In the Dictionnaire du abrégé surréalisme Eluard and Breton they inserted the definition of Duchamp on ready made “normal Subject promoted to the rank of art object for the simple choice of the artist.” But Duchamp recurs elsewhere in the dictionary, and perhaps the initials M. D. initials that the “Hasard” are his “Hasard en conserve.” The definition means “The event preserves”; It may be deformed in “Jam of the case” and there you could find already a sense, certainly not wanted by Duchamp. You might think that the fact that the case is mixed very well with the rest of the case to form the jam every single existence. Preserve the case of Duchamp has he achieved by an act of pure caprice. In his work, he entices the viewer to interpret, to comment, to add to the data (if anything, the simple fact of the readymade) other data.

However, everything is arbitrary, useless, sterile ineffective. The production of Rrose (and Duchamp) causes an arcane stupor, refractory to any rational speculation. The erotic Rrose results in sterility of Gnostic flavor: there is in fact a form of sterile celibacy in those Rrose Sélavy. Are arbitrary sentences that trigger an idea, an image, a comment of reaction, a number of interpretations, in turn, sterile, unnecessarily repeated endlessly. And this refers to the great religious intuition of Giordano Bruno: the infinite universe that contrasts with the need for finite universe on which the Thomism was holding. Bruno, however, involves the field of divinity (pantheism), Duchamp, however, shows that matter is infinite Nothing. Bruno claims a gesture of consciousness: be aware that the infinite is the image of God present in every particle of the universe; Duchamp claim instead an act of irresponsibility: “The unconscious is an orphan, atheist, unmarried.” (6) Only through recklessness it is preserved celibacy and atheism. The single figure is an infidel, as the orphan’s abandonment figure of nowhere. In the religious sphere Duchamp cultivates a pure atheism, what leavens the case put canned.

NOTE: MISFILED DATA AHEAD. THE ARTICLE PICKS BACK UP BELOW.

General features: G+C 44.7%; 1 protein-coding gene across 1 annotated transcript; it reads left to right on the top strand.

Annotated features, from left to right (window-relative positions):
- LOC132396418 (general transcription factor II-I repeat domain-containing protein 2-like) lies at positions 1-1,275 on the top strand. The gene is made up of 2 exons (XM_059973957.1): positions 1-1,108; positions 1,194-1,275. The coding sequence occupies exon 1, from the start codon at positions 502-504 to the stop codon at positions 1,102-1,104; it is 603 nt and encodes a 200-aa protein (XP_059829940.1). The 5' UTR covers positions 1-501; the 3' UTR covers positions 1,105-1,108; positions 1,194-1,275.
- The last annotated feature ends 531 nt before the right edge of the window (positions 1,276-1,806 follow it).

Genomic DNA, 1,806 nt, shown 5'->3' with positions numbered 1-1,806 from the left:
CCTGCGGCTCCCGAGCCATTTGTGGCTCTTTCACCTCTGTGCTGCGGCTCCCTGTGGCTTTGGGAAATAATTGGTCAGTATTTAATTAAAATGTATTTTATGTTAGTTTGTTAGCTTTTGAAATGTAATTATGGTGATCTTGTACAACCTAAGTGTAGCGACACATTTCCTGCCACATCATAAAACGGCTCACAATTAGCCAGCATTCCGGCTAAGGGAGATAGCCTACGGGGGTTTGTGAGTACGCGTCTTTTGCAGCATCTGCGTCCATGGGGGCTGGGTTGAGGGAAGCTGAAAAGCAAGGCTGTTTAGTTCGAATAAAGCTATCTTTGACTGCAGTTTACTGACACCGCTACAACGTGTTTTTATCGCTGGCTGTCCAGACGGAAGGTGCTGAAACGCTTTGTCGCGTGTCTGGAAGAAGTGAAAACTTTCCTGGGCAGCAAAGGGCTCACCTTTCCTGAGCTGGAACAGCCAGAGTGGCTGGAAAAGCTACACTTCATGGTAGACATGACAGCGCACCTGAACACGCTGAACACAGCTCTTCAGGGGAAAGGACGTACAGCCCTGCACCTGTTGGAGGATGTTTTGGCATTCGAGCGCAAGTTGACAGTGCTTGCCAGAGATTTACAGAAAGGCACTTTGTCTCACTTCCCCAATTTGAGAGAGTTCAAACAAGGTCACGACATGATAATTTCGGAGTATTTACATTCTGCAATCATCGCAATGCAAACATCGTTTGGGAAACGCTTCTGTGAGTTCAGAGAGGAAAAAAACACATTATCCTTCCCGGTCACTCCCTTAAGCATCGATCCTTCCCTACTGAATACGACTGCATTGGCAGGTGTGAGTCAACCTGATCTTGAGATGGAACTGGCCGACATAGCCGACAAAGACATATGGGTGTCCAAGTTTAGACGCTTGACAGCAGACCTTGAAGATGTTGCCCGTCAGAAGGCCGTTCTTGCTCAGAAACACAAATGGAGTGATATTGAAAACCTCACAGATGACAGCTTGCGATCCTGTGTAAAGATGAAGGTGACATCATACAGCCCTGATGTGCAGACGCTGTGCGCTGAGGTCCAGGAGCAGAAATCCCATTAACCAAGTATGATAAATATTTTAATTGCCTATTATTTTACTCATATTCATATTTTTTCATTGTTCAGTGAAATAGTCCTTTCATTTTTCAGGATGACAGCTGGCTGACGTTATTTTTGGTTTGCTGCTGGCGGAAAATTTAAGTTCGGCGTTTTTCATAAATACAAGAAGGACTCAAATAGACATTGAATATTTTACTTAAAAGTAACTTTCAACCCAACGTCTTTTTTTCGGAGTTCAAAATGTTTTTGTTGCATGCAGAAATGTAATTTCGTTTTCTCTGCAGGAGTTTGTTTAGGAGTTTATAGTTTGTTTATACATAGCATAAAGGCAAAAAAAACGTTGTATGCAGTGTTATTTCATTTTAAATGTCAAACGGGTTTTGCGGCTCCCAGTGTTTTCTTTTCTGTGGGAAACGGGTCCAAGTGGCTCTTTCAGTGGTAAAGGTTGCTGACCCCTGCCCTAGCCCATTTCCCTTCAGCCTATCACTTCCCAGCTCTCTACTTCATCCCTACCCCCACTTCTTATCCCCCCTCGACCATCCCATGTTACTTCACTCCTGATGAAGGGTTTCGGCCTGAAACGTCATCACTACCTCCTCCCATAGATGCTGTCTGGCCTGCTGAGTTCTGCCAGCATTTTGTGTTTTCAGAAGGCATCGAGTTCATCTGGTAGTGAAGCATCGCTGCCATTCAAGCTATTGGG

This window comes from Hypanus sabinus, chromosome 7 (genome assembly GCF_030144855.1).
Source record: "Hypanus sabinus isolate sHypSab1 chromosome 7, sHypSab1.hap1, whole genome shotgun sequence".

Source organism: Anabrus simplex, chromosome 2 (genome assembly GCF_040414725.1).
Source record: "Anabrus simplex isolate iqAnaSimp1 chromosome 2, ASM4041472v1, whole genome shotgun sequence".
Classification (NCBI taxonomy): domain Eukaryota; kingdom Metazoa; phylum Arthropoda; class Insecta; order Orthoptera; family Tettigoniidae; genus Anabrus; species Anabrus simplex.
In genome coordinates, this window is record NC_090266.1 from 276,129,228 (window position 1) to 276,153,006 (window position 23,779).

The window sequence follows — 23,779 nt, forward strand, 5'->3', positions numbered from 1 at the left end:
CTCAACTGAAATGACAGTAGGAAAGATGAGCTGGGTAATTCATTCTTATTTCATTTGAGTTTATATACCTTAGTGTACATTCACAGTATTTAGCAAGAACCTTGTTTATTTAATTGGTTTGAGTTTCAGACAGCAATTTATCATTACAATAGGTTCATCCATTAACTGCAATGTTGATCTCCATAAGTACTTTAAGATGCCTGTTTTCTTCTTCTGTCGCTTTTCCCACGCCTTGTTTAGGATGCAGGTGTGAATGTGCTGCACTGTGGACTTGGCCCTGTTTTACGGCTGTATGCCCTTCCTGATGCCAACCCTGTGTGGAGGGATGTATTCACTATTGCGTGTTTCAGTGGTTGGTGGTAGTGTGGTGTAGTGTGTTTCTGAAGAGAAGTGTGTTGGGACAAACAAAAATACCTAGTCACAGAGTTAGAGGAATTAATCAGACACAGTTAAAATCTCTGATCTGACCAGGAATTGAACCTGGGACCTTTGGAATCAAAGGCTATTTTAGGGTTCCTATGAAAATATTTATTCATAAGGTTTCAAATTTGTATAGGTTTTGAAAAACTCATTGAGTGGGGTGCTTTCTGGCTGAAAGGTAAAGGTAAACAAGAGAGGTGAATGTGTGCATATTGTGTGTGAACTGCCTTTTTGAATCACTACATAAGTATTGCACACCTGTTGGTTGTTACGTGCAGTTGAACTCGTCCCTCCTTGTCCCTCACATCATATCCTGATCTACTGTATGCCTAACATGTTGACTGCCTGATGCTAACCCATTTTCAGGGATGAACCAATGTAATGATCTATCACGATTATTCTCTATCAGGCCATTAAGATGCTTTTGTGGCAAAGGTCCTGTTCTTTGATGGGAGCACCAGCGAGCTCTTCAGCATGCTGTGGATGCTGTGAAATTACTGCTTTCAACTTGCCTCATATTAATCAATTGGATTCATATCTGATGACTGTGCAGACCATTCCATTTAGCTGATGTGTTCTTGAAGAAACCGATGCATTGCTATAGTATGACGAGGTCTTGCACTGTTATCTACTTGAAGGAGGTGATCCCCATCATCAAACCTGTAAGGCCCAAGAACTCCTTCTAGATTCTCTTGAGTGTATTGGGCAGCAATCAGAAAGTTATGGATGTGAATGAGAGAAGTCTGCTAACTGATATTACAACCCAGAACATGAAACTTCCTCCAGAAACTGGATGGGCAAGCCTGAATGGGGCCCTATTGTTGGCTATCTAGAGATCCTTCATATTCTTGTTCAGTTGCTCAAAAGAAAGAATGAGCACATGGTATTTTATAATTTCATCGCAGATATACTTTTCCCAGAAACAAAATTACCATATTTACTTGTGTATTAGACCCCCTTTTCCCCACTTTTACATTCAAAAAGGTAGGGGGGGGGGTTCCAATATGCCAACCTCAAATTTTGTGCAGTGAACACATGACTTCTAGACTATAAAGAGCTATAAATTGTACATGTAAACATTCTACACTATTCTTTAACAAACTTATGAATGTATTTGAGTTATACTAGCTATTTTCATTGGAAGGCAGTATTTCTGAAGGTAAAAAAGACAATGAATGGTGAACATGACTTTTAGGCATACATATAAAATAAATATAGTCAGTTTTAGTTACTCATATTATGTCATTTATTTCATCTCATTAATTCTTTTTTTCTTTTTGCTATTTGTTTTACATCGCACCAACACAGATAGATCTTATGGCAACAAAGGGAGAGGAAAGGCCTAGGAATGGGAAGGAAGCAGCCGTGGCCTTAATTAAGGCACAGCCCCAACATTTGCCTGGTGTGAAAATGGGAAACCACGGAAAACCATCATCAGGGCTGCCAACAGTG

But if the arbitrariness dominates the actions of Duchamp, his choice of infertility is free. He could choose to be fertile; choose instead of being sterile, and let the multiplication of nowhere is implemented by those who are fertile, ie the “other.” He bequeaths a castle that sterile multiply interpretations of his works of art or-in the case of Rrose-of his aphorisms. Thereby establishes a two-way relationship: the barren makes sure that the fertile may perpetuate his futile fertility; fertile grants the bachelor-sterile remain so: grant him the pleasure of onanism (bachelor’s onanist by definition).

It should not be considered of secondary importance that the business card Rrose the first title is the business of “Precision Optics” is a clear invitation to take, in trade with Rrose, a precise look that omit nothing, or at least do not put into the background some observations for which you need special perspective arm themselves.

It is gnostic optics.

Gnostic idea is that man is a lump of light lit in the dark prison of the world, full of pain and hurt. The world output is only possible with a purification, also punishable by transformation into a different creature. Rrose is an erotic and at the same time pure creature with his birth, like that of Botticelli’s Primavera by the waves, Duchamp landed at an unprecedented conquest of knowledge and vision. Its transformation into a female character was not a sacrifice in the name of the Great Mediterranean Mother, but the definition of pure being Gnostic (Cathar) as a creature who lives outside of the world.

Lover of all modern forms of expression, even Breton paused several times on the figure of Duchamp. In Testimony 45, article published in March 1945 in the special issue devoted to Duchamp by the American magazine “View”, Breton poses a radical question: to what extent, after the appearance of the major work of Duchamp, The Marié mise à nu, both legitimate to continue painting as if it did not exist. The appearance of Duchamp becomes second Breton something increasingly imperative: “It tends to denounce as obsolete and useless most of the recent artistic production.” (7)